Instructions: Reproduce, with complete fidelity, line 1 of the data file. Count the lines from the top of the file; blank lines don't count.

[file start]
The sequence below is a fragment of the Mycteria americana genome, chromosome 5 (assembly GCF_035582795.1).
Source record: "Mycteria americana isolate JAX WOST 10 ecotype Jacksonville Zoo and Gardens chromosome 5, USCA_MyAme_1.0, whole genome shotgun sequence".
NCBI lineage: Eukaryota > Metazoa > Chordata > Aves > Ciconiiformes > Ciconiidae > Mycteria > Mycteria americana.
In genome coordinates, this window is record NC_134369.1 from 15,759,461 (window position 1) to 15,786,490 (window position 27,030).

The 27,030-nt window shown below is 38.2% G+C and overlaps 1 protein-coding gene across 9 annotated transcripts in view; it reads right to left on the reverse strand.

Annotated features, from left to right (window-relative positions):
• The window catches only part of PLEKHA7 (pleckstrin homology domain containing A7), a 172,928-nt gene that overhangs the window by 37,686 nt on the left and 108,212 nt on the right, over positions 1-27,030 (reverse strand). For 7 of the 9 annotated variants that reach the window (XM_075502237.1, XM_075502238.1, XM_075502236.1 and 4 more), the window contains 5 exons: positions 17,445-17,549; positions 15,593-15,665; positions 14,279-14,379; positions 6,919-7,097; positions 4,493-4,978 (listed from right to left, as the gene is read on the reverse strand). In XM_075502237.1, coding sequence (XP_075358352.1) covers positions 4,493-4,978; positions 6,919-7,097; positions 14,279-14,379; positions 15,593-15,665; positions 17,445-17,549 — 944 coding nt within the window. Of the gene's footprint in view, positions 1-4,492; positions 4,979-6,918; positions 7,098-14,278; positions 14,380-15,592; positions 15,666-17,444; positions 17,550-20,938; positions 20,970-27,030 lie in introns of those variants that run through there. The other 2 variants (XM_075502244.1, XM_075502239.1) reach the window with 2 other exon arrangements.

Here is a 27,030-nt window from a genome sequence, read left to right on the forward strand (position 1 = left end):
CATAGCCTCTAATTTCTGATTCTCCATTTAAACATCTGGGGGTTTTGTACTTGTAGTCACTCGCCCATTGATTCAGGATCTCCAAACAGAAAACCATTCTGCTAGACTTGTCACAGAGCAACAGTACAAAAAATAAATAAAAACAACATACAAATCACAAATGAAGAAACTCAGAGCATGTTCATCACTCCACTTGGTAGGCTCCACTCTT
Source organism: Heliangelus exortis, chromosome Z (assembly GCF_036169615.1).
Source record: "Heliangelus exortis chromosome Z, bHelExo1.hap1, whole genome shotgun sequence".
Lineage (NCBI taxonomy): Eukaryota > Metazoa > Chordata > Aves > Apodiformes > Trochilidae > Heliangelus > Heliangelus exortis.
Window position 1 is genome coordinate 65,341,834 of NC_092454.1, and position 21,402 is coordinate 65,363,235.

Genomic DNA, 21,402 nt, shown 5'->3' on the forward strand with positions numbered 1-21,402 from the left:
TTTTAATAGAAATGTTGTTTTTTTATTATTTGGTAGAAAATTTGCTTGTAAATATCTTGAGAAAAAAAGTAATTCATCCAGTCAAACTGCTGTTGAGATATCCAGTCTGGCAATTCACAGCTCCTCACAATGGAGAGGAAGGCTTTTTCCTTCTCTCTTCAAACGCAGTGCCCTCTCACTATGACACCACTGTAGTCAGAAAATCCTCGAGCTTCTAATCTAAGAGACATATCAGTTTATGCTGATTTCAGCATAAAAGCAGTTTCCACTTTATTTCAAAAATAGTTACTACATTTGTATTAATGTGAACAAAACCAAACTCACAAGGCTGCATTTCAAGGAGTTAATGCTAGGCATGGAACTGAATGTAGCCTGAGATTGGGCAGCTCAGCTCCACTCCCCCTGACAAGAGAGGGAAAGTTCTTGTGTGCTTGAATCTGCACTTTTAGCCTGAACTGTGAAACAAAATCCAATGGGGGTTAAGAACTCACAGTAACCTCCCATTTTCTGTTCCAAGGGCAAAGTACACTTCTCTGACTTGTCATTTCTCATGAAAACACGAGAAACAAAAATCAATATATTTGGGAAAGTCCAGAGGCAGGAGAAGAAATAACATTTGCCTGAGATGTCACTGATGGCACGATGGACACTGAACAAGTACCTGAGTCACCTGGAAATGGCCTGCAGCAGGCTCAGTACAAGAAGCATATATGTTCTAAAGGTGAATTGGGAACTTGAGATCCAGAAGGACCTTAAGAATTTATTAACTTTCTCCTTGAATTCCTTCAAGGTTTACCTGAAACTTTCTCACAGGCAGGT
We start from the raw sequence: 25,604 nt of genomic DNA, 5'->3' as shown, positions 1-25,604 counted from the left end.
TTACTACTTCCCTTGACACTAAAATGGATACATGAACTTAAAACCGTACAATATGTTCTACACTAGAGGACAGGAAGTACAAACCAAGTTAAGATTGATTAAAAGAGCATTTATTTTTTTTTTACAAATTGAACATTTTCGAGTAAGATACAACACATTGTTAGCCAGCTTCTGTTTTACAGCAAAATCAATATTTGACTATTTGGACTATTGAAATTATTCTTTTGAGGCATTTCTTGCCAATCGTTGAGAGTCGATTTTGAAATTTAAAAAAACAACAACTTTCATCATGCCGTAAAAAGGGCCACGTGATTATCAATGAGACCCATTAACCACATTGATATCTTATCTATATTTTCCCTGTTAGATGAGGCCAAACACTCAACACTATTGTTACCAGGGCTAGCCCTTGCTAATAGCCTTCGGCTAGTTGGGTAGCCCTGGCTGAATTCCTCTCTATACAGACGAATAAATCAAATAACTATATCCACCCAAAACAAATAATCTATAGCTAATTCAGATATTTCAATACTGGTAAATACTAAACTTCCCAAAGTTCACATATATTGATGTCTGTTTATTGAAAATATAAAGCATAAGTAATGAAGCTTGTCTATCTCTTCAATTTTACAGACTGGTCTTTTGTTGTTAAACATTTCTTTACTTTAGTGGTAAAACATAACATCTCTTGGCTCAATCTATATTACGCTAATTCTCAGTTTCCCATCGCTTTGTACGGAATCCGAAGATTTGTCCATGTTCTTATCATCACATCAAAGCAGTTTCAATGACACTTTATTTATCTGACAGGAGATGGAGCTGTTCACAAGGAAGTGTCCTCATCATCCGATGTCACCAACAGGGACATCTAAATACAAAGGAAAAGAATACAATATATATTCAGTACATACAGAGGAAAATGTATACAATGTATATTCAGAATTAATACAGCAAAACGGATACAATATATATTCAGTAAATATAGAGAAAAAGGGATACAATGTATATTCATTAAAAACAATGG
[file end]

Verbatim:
The sequence below is a fragment of the Mycteria americana genome, chromosome 5 (assembly GCF_035582795.1).